Crochet Mesh Tote Bag | Free Pattern & Video Tutorial

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This crochet mesh tote pattern is crocheted in one piece starting with an oval base, then the body, and finally the straps. The crochet mesh in this pattern is not too open, so it can still be used for small things and will provide privacy for the items inside. Crochet this size-adjustable mesh tote for the summer and use it at the beach or a picnic in the park!

crochet mesh tote

Advanced Beginner Crochet Project

This crochet mesh tote pattern is most suitable for advanced beginners, so this might be a good third or fourth crochet project. It is worked in rounds and has increases and decreases. For absolute beginners, check out this bag that’s just a folded rectangle!

However, the great thing about this pattern and all the patterns here at is that it comes with the help of a video tutorial and an amazing and helpful community. If you’re unsure of anything, the tutorial should help, or drop a comment and someone is sure to help.

Why Mesh?

Mesh totes are great because they can have many different purposes. For one, they allow circulation for damp things to dry faster. You can take it to the beach and carry your wet swimsuit or towel in it.

Another great thing about crochet mesh totes is being able to see what is inside. You can quickly find your items without having to rummage through the tote. But also, since the mesh doesn’t have super large holes, it still provides enough privacy for what you’re carrying.

Finally, I love the lightweight and summery feel of crochet mesh totes. If you make it in a versatile color like white, beige, or brown, you can bring it anywhere and it’ll match any outfit!

IMG 7658

Bag Size

To adjust the size of the crochet tote, you can change the number of chains, the number of rounds for the base, and the number of rows of the body.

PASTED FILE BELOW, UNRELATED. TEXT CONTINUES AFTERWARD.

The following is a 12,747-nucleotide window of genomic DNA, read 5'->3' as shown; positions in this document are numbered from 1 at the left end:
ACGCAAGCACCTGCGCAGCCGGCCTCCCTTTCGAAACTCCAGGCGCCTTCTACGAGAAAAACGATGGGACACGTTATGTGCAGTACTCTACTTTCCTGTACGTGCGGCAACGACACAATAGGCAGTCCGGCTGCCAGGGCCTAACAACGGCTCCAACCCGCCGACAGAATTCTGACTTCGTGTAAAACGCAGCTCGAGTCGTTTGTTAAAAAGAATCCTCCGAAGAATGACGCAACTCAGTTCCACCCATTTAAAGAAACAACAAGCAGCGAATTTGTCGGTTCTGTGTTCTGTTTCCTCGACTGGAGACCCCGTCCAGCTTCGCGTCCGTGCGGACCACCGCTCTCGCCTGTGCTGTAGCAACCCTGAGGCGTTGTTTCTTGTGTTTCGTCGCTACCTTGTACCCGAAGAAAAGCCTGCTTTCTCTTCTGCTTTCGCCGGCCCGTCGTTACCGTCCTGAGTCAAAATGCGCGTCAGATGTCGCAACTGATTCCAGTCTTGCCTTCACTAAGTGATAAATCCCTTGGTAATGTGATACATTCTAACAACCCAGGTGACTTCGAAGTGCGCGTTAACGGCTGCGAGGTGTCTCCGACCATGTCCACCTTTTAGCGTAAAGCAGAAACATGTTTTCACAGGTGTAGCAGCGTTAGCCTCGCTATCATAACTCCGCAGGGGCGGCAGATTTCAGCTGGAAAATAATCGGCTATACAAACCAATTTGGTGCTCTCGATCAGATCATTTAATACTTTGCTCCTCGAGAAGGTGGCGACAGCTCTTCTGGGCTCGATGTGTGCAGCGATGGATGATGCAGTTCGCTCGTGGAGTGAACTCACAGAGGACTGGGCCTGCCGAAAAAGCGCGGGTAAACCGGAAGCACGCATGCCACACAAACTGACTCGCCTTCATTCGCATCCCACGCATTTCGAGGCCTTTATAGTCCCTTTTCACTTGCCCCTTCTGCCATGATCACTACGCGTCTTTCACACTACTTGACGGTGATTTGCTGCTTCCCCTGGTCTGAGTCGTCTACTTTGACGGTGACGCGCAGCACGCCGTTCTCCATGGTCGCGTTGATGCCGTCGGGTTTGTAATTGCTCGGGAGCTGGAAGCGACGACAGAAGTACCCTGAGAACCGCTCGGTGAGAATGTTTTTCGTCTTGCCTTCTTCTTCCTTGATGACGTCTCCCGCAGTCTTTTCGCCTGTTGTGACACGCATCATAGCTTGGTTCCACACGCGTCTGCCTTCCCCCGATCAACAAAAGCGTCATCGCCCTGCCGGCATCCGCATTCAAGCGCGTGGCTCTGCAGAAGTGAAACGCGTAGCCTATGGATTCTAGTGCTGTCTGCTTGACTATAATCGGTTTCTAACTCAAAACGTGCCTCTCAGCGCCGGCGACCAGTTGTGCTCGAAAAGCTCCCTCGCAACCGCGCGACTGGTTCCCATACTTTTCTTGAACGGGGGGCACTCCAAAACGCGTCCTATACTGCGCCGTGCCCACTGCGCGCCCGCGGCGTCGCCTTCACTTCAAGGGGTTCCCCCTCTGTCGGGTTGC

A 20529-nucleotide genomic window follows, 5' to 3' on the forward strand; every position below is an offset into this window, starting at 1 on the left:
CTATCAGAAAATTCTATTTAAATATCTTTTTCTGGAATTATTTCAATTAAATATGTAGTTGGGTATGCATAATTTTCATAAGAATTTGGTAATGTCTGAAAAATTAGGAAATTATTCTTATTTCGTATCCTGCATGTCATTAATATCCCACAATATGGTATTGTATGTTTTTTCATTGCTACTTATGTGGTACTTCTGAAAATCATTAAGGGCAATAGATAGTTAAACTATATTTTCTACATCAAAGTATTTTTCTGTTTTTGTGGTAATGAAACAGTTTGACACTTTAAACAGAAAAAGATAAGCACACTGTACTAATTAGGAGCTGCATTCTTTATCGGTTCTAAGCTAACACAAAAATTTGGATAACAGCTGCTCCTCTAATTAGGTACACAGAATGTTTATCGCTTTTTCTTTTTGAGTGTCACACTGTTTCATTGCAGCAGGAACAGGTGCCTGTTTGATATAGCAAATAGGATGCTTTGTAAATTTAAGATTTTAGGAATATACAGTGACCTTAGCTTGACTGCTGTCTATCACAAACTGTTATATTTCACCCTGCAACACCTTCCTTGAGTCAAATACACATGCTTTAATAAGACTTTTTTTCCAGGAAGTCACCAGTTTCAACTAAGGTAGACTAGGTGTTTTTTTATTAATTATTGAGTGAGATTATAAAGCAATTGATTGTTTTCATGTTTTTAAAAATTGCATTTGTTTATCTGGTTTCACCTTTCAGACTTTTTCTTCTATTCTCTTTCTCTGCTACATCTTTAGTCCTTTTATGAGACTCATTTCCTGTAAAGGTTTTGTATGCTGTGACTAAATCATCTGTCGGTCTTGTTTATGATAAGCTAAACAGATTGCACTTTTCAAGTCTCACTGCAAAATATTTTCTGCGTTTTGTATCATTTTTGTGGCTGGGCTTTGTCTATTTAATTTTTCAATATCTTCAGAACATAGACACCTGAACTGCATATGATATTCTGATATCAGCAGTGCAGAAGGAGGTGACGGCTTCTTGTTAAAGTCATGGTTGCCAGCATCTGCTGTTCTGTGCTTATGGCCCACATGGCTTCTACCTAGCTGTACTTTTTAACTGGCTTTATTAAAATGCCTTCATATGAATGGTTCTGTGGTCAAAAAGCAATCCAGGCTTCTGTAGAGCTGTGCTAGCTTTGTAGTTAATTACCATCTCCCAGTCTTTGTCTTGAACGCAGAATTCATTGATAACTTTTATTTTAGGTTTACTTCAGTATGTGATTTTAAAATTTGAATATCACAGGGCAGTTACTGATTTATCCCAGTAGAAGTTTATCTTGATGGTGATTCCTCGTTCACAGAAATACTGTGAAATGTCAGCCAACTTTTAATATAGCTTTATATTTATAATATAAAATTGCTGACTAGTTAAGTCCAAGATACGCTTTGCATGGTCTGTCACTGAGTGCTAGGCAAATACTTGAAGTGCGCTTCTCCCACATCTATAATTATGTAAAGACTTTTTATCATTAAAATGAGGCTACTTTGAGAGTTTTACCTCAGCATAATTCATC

1. Increasing/decreasing the number of chains will increase/decrease the width of the bag without changing the depth
  2. Increasing/decreasing the number of rounds for the base will increase/decrease the length and depth of the bag equally
  3. Increasing/decreasing the number of rounds for the body will increase/decrease the height of the bag

You can also make a specific bag size by calculating the number of chains and rounds.

Project Overview

  1. Solid oval base
  2. Mesh body
  3. Mesh strap #1
  4. Mesh strap #2
  5. Straighten rows, stitch straps together, straighten other side of rows

Choosing Yarn and Hook Size

For this project, I used 100% mercerized cotton yarn because it is durable and doesn’t stretch much. If you don’t mind it stretching or plan to line the bag, you can use pretty much any yarn fiber you want.

Hook size isn’t too important for this pattern, so I chose to use the recommended hook size for the yarn I used. If you want a stronger bag with tighter stitches, you might want to use a smaller hook. For a more flexible bag, you can use a larger hook.

IMG 7641 edited 1

Increasing the Size of the Base

Since we will be working in rounds around the foundation chain to make a crochet oval base, make it shorter than what you want the actual width of the bag to be. You can figure out how long to make your foundation chain to make a specific size, but that will require some math.

Each time you add a new round to the base, the depth and the width of the bag will increase by the same length, which is the height of 2 rounds of double crochet.

For a specific bag size, calculate the length of your foundation chain by following the steps below: